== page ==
Robert Greving’s recent article in Crisis (July 28th, 2022) requires some clarification. Distinctions are essential, and in these confusing times, where even the elect may be led astray, we must, at all costs, keep our wits about us, and avoid at all costs being scandalized out of the Church!
Mr. Greving argues the Pope has effectively changed the traditional teaching of the Church, now permitting those in a state of grave sin – particularly those in ‘irregular unions’ and having conjugal relations outside of marriage – to receive Holy Communion. He brushes off those who retort that, behind the verbiage, traditional teaching still stands, comparing the necessary mental gymnastics to mythical monks discussing angels on heads of pins.
But in this Magisterium, such mental exercises are the order of the day. It should not be so – theology’s hallmarks are clarity and precision, not ambiguity and obfuscation. Whatever his intent, the Pope did not change the teaching, as much as he may have liked to. You may go through chapter 8 of Amoris Laetitia with a fine-tooth comb – and I have – and there is nothing there explicitly heretical or contrary to Church doctrine, even if some of the tendentious and puzzling statements may be propaedeutic to such, even interpreted so.
The fact that the Pope gave his verbal, and rather informal, approbation to the erroneous ‘interpretation’ of the Argentinian bishops is not an act of his definitive Magisterium.
I’m not saying this isn’t deeply problematical – it is, and a scandal to many. But for those with ears to hear, the traditional teaching and practice of the Church still stands.
The same goes for the death penalty. We should keep in mind that the nature of punishment – especially by the state – is a matter of prudence and practical application. The term ‘inadmissible’ is more legal than moral, and, as such, may be modified. Again, it is still doctrine that under the principle of self-defence, lethal harm may be inflicted upon an aggressor, with due regard for proportion.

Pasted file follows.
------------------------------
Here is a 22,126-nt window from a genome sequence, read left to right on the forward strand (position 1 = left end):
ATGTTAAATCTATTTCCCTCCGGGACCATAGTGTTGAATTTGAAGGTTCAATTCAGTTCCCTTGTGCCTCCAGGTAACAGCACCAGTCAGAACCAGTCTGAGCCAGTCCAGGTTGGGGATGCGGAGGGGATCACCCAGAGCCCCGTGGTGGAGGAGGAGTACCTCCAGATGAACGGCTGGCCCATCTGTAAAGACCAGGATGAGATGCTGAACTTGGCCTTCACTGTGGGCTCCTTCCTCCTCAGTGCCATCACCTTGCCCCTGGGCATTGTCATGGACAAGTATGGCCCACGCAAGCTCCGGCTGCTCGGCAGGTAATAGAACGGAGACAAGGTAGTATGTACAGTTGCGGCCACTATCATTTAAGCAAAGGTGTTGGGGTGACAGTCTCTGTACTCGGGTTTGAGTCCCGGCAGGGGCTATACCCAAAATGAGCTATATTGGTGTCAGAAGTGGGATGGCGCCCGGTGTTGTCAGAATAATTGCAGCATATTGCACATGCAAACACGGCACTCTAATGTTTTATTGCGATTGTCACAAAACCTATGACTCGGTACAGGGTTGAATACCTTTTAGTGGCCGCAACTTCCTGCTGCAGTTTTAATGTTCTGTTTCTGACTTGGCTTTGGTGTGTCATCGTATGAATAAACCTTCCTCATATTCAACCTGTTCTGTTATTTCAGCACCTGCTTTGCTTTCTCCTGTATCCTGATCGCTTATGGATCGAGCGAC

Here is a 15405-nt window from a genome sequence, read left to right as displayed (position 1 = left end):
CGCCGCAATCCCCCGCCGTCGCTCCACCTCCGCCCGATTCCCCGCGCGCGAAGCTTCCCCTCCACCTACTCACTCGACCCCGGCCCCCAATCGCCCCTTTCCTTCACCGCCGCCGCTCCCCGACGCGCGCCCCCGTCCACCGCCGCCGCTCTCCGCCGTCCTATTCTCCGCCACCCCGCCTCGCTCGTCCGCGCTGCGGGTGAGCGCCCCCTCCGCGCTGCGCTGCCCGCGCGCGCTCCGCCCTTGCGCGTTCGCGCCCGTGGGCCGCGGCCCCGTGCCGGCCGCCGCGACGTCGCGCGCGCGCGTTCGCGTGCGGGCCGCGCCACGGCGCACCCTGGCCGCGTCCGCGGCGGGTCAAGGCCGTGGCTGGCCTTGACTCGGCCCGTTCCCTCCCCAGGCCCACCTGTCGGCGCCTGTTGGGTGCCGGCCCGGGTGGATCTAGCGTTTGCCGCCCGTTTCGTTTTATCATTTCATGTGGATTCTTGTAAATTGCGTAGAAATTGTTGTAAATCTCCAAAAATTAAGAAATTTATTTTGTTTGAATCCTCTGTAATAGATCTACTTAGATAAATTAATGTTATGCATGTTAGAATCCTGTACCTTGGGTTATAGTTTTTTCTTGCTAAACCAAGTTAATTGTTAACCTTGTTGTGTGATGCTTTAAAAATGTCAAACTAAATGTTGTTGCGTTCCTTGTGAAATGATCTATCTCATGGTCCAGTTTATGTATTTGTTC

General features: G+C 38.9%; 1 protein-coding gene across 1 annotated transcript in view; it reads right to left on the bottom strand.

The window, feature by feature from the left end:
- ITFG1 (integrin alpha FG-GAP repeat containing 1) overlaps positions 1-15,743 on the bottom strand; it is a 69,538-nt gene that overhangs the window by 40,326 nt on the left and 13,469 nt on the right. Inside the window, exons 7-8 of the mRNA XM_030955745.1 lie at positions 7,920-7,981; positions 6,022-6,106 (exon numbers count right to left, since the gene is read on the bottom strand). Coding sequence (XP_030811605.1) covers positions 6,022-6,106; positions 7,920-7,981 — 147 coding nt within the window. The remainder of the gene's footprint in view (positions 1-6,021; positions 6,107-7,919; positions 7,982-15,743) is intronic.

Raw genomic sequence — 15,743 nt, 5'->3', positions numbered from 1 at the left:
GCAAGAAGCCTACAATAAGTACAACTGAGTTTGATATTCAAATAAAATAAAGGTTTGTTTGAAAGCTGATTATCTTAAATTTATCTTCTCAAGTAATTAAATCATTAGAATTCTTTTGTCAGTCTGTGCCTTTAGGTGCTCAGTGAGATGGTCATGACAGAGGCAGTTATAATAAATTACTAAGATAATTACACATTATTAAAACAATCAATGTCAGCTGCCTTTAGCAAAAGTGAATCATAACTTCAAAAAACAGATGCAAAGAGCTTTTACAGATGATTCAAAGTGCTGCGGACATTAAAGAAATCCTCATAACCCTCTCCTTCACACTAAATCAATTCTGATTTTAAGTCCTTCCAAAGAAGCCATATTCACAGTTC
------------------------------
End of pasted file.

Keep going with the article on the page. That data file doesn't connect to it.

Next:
Again, behind the convoluted words (and, I agree, that is a problem with this Magisterium), the Pope has simply judged that the death penalty, as a retributive penalty, is ‘inadmissible’ as things now stand. That paragraph may be clarified in the future. For now, I have some sympathy with not putting the death penalty into the totalitarian toolbox of our current raft of leaders. What might Trudeau, Biden or Macron do with such?
Mr. Greving also frets about the possible change in the teaching on contraception. What the Pope plans to do here is anyone’s guess. Will he use his pro forma ambiguous and obfuscatory language, as in the previous two examples, or go full bore, and try to change the teaching?
We say ‘try’, for, as was pointed out in a recent post, the prohibition on contraception is infallible and irreformable, going back to the very earliest days of the Church: As Humanae Vitae put it, the marital act, by its very nature, in each and every use, must signify both its ‘procreative and unitive’ dimensions. To deliberately impede either of the ends or purposes of sex is objectively disordered.
Pope Francis has said that theology cannot begin with a ‘no’. Hmm. How about, Thou shalt have no other gods before me? Some things are just prohibited, period. And the Church has always taught that there is no, nay, never any justification for intrinsic evil, which is what contraception is, and always will be. I plan to have some further thoughts on this in a podcast, so stay tuned.
In the meantime, I hope the rumours are false, and that the trial balloon book of the Pontifical Academy for Life, which presents arguments that attempt to justify contraception and IVF, bursts in mid-air. I even hope against hope that the Pope further enforces and clarifies the perennial teaching on life, sex and marriage. One never can quite predict what the Holy Spirit might do.
If not, well, it has happened in history that God has intervened – Deus ex machina! – in a dramatic way before a Pope could explicitly teach heresy, either in the doctrinal or moral spheres. Asteroids, metaphorical and otherwise, and under the Almighty’s guiding hand. Yes, the storm is rough, and waves are lapping into the barque of Peter. But recall Christ’s admonition to His Apostles. As Pope Saint John XXIII quipped, it’s His Church, and he will take care of it, or should I say, her.
Persevere, et semper fidelis. +